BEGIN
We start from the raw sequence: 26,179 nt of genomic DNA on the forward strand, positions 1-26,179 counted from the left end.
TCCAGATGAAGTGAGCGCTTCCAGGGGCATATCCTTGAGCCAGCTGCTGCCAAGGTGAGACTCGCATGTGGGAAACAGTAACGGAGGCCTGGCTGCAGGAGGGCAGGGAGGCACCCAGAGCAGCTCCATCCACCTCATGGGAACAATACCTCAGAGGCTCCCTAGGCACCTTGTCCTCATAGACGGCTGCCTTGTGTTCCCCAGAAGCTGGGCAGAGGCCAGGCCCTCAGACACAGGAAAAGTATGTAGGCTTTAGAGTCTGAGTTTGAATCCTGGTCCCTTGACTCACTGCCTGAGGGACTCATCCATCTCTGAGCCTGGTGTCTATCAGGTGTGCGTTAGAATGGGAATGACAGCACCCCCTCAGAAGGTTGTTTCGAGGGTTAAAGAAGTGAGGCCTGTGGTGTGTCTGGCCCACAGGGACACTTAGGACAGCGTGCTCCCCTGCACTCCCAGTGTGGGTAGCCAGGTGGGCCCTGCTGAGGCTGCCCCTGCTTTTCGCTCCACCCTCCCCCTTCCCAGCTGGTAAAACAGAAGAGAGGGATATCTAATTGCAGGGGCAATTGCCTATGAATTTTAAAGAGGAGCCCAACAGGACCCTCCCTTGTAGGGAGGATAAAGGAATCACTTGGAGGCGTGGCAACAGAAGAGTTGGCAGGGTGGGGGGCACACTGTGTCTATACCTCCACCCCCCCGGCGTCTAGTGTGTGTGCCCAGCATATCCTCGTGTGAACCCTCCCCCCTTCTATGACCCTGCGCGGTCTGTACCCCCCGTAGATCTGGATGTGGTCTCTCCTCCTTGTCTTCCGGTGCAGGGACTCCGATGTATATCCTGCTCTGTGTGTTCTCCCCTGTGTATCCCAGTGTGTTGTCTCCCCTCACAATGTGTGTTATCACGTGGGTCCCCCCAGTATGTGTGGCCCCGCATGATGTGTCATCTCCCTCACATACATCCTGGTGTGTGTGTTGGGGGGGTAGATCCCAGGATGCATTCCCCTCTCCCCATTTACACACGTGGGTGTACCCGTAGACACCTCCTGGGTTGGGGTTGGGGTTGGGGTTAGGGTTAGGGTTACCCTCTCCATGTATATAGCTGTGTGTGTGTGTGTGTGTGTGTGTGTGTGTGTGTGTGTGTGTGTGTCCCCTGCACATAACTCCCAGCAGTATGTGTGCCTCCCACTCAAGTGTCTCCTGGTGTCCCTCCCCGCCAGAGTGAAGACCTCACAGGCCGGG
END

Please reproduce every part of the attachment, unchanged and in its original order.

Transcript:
We start from the raw sequence: 26,179 nt of genomic DNA on the forward strand, positions 1-26,179 counted from the left end.
TCCAGATGAAGTGAGCGCTTCCAGGGGCATATCCTTGAGCCAGCTGCTGCCAAGGTGAGACTCGCATGTGGGAAACAGTAACGGAGGCCTGGCTGCAGGAGGGCAGGGAGGCACCCAGAGCAGCTCCATCCACCTCATGGGAACAATACCTCAGAGGCTCCCTAGGCACCTTGTCCTCATAGACGGCTGCCTTGTGTTCCCCAGAAGCTGGGCAGAGGCCAGGCCCTCAGACACAGGAAAAGTATGTAGGCTTTAGAGTCTGAGTTTGAATCCTGGTCCCTTGACTCACTGCCTGAGGGACTCATCCATCTCTGAGCCTGGTGTCTATCAGGTGTGCGTTAGAATGGGAATGACAGCACCCCCTCAGAAGGTTGTTTCGAGGGTTAAAGAAGTGAGGCCTGTGGTGTGTCTGGCCCACAGGGACACTTAGGACAGCGTGCTCCCCTGCACTCCCAGTGTGGGTAGCCAGGTGGGCCCTGCTGAGGCTGCCCCTGCTTTTCGCTCCACCCTCCCCCTTCCCAGCTGGTAAAACAGAAGAGAGGGATATCTAATTGCAGGGGCAATTGCCTATGAATTTTAAAGAGGAGCCCAACAGGACCCTCCCTTGTAGGGAGGATAAAGGAATCACTTGGAGGCGTGGCAACAGAAGAGTTGGCAGGGTGGGGGGCACACTGTGTCTATACCTCCACCCCCCCGGCGTCTAGTGTGTGTGCCCAGCATATCCTCGTGTGAACCCTCCCCCCTTCTATGACCCTGCGCGGTCTGTACCCCCCGTAGATCTGGATGTGGTCTCTCCTCCTTGTCTTCCGGTGCAGGGACTCCGATGTATATCCTGCTCTGTGTGTTCTCCCCTGTGTATCCCAGTGTGTTGTCTCCCCTCACAATGTGTGTTATCACGTGGGTCCCCCCAGTATGTGTGGCCCCGCATGATGTGTCATCTCCCTCACATACATCCTGGTGTGTGTGTTGGGGGGGTAGATCCCAGGATGCATTCCCCTCTCCCCATTTACACACGTGGGTGTACCCGTAGACACCTCCTGGGTTGGGGTTGGGGTTGGGGTTAGGGTTAGGGTTACCCTCTCCATGTATATAGCTGTGTGTGTGTGTGTGTGTGTGTGTGTGTGTGTGTGTGTGTGTGTGTCCCCTGCACATAACTCCCAGCAGTATGTGTGCCTCCCACTCAAGTGTCTCCTGGTGTCCCTCCCCGCCAGAGTGAAGACCTCACAGGCCGGG